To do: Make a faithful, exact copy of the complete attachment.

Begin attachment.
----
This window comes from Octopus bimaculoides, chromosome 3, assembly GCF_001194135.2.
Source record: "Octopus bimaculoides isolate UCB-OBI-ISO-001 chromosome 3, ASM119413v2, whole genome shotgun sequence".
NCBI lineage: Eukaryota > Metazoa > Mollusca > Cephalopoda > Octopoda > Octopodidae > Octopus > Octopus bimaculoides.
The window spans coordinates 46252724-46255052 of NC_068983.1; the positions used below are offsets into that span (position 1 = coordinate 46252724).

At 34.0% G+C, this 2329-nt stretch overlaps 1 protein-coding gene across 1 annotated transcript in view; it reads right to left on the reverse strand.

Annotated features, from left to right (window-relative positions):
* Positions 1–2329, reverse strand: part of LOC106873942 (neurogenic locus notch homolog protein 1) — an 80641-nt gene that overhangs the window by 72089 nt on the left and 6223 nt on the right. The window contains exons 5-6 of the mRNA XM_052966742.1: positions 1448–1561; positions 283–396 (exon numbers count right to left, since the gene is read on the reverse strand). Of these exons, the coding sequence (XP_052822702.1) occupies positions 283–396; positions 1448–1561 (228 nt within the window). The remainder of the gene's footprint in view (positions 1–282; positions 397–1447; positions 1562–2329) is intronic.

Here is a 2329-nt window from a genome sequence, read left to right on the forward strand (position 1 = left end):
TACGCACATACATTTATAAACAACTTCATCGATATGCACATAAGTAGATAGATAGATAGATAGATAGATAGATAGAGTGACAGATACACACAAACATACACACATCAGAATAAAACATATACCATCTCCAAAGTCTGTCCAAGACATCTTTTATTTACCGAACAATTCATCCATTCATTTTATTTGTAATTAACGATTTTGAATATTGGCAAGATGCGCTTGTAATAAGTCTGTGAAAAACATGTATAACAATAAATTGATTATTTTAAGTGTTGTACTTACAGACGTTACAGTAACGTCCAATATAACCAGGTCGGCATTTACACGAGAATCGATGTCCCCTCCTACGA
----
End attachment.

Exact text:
This window comes from Octopus bimaculoides, chromosome 3, assembly GCF_001194135.2.
Source record: "Octopus bimaculoides isolate UCB-OBI-ISO-001 chromosome 3, ASM119413v2, whole genome shotgun sequence".
NCBI lineage: Eukaryota > Metazoa > Mollusca > Cephalopoda > Octopoda > Octopodidae > Octopus > Octopus bimaculoides.
The window spans coordinates 46252724-46255052 of NC_068983.1; the positions used below are offsets into that span (position 1 = coordinate 46252724).

At 34.0% G+C, this 2329-nt stretch overlaps 1 protein-coding gene across 1 annotated transcript in view; it reads right to left on the reverse strand.

Annotated features, from left to right (window-relative positions):
* Positions 1–2329, reverse strand: part of LOC106873942 (neurogenic locus notch homolog protein 1) — an 80641-nt gene that overhangs the window by 72089 nt on the left and 6223 nt on the right. The window contains exons 5-6 of the mRNA XM_052966742.1: positions 1448–1561; positions 283–396 (exon numbers count right to left, since the gene is read on the reverse strand). Of these exons, the coding sequence (XP_052822702.1) occupies positions 283–396; positions 1448–1561 (228 nt within the window). The remainder of the gene's footprint in view (positions 1–282; positions 397–1447; positions 1562–2329) is intronic.

Here is a 2329-nt window from a genome sequence, read left to right on the forward strand (position 1 = left end):
TACGCACATACATTTATAAACAACTTCATCGATATGCACATAAGTAGATAGATAGATAGATAGATAGATAGATAGAGTGACAGATACACACAAACATACACACATCAGAATAAAACATATACCATCTCCAAAGTCTGTCCAAGACATCTTTTATTTACCGAACAATTCATCCATTCATTTTATTTGTAATTAACGATTTTGAATATTGGCAAGATGCGCTTGTAATAAGTCTGTGAAAAACATGTATAACAATAAATTGATTATTTTAAGTGTTGTACTTACAGACGTTACAGTAACGTCCAATATAACCAGGTCGGCATTTACACGAGAATCGATGTCCCCTCCTACGA